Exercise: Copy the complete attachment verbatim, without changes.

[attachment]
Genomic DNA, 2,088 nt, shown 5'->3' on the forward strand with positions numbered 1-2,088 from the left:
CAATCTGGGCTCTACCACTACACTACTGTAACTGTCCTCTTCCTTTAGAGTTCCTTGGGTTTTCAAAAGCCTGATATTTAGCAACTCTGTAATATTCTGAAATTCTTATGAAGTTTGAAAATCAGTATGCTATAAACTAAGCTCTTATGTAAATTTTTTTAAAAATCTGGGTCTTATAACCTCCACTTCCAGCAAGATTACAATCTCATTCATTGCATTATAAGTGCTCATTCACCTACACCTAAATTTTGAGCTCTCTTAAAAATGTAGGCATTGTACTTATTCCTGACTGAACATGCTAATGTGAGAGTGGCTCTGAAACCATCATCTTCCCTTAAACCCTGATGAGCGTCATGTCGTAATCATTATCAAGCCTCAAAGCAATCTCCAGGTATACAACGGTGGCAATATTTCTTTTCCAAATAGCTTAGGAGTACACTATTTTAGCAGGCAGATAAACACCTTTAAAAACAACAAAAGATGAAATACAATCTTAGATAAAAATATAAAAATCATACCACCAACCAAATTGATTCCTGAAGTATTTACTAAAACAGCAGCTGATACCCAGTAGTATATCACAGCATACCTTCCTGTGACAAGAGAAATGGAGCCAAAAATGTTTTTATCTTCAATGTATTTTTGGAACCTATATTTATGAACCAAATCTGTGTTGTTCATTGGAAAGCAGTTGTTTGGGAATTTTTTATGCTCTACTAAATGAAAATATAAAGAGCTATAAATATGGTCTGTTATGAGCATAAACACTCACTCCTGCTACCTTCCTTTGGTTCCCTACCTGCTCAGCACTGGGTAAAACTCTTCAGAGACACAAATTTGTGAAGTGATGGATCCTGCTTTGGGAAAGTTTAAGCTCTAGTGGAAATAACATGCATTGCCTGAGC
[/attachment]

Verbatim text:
Genomic DNA, 2,088 nt, shown 5'->3' on the forward strand with positions numbered 1-2,088 from the left:
CAATCTGGGCTCTACCACTACACTACTGTAACTGTCCTCTTCCTTTAGAGTTCCTTGGGTTTTCAAAAGCCTGATATTTAGCAACTCTGTAATATTCTGAAATTCTTATGAAGTTTGAAAATCAGTATGCTATAAACTAAGCTCTTATGTAAATTTTTTTAAAAATCTGGGTCTTATAACCTCCACTTCCAGCAAGATTACAATCTCATTCATTGCATTATAAGTGCTCATTCACCTACACCTAAATTTTGAGCTCTCTTAAAAATGTAGGCATTGTACTTATTCCTGACTGAACATGCTAATGTGAGAGTGGCTCTGAAACCATCATCTTCCCTTAAACCCTGATGAGCGTCATGTCGTAATCATTATCAAGCCTCAAAGCAATCTCCAGGTATACAACGGTGGCAATATTTCTTTTCCAAATAGCTTAGGAGTACACTATTTTAGCAGGCAGATAAACACCTTTAAAAACAACAAAAGATGAAATACAATCTTAGATAAAAATATAAAAATCATACCACCAACCAAATTGATTCCTGAAGTATTTACTAAAACAGCAGCTGATACCCAGTAGTATATCACAGCATACCTTCCTGTGACAAGAGAAATGGAGCCAAAAATGTTTTTATCTTCAATGTATTTTTGGAACCTATATTTATGAACCAAATCTGTGTTGTTCATTGGAAAGCAGTTGTTTGGGAATTTTTTATGCTCTACTAAATGAAAATATAAAGAGCTATAAATATGGTCTGTTATGAGCATAAACACTCACTCCTGCTACCTTCCTTTGGTTCCCTACCTGCTCAGCACTGGGTAAAACTCTTCAGAGACACAAATTTGTGAAGTGATGGATCCTGCTTTGGGAAAGTTTAAGCTCTAGTGGAAATAACATGCATTGCCTGAGC